On November 2, the Fed at its regular meeting raised the federal funds rate to 3.75-4.00%. The meeting was accompanied by a press conference by the head of the Fed, Jerome Powell, and, at first glance, his speech was extremely aggressive. However, should we trust this rhetoric and expect a rate hike above 5%?
- There is no feeling that inflation is declining. The labor market is strong, and we are ready to allow some increase in unemployment.
- Our policy should be more restrictive: we will continue to raise rates and significantly reduce our balance sheet.
- It is premature to think or talk about the suspension of rate hikes yet.
- Incoming data since our last meeting suggests that the final level of interest rates will be higher than previously expected.
Ways to increase the rate
There are three components of the rate in monetary policy tightening: the speed, level and time of holding the rate.
- Speed. Powell made a clear comment: “After the work done on the restriction of monetary policy, the issue of speed becomes less important. It would be appropriate to slow down the pace of rate hikes (in December and February)”.
In other words, this means that the rate hike in December by 0.75 p.p. is unlikely. So far, the market (see CME FedWatch Tool) with a 50/50% probability expects an increase of 0.50 or 0.75 percentage points in December.
- Boost level. Powell announced that “the maximum level of interest rates is likely to be higher than previously expected”.
Today the market expects the rate to reach 5.00-5.25% in March. However, this scenario is unlikely to materialize in reality.
- Nothing new was said about the holding time, the wording remained the same: “Restoring price stability will probably require maintaining restrictive policies for some time.”
Will the Fed raise rates above 5%?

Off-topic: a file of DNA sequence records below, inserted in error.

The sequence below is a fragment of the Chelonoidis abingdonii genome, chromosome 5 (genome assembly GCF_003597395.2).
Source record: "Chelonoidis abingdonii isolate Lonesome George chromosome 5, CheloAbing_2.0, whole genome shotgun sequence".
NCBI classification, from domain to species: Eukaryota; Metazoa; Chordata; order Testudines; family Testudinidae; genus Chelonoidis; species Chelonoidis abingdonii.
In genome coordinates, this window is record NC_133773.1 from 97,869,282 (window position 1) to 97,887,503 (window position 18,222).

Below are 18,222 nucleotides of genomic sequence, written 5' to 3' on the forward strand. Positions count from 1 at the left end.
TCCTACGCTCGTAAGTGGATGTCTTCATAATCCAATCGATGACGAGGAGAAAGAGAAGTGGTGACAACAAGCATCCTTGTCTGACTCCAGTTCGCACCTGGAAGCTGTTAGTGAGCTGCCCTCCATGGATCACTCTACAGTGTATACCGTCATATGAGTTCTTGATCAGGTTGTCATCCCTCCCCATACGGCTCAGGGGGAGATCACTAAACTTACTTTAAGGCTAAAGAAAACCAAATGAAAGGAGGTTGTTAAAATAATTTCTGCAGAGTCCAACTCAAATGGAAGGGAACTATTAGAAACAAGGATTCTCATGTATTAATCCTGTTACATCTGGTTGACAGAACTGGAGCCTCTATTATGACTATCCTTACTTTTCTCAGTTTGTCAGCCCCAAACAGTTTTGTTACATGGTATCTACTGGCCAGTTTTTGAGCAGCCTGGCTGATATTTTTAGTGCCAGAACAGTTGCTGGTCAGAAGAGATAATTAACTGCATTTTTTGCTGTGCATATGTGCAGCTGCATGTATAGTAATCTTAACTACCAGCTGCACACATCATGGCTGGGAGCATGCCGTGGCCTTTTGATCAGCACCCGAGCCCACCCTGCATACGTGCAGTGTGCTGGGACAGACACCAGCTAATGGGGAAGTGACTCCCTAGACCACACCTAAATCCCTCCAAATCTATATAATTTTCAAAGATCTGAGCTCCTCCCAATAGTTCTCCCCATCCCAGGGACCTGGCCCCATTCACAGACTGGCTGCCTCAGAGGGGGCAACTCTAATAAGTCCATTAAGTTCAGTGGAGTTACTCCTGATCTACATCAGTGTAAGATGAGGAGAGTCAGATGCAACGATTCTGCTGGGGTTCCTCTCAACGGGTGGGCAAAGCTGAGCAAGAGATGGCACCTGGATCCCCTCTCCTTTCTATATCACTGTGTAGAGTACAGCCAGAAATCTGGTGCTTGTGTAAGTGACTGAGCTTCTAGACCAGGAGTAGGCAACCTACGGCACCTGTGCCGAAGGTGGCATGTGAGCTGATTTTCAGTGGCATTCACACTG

A rate above 5%, especially if it persists for a long time, will hit the US economy hard: both the real sector and financial institutions. Leading statistics suggest that we will see a decline in US GDP in the fourth quarter of this year and the first quarter of next. Already today we are witnessing a historical contraction of the debt market. The Fed understands this: According to Powell, “financial conditions have tightened significantly in response to restrictive action.”
More importantly, with such a historically rapid tightening of monetary policy, time is needed for economic agents to adapt to new financial conditions. This slowdown/pause is essential for the economy, including evaluating the effect of efforts to curb inflation.
The Fed understands this and comments: “In determining the pace of future increase in the target range, we will take into account the cumulative tightness of monetary policy and the lags that it has on economic activity and inflation.”
Available data allow us to predict that inflation in the US will decline from October. The consumer price index (CPI) has been declining from July to September. The core consumer price index (excluding energy and food) has been rising, but historically it follows the main index with a time lag.
What to expect
Against the backdrop of deteriorating financial and economic conditions and – likely – future positive inflation data, it can be assumed that rate levels of 4.50% -4.75% (rather than 4.50%) will be a ceiling in containing the monetary policy. Powell’s aggressive rhetoric should be seen more as an attempt to justify the authority of the Fed, which allowed inflation to jump.
An indirect argument in defense of the fact that the threshold of 5% will not be crossed was the reaction to the debt market’s speech by Powell. It showed no decline, although the growth in interest rates primarily hits debt securities.
The stock market, which is dominated by private investors, has declined at the same time – and downward pressure may prevail until December. However, if the inflation data is positive, we may see the S&P 500 and other indexes rise even before the December meeting.
Nick Klenov, financial analyst at Raison Asset Management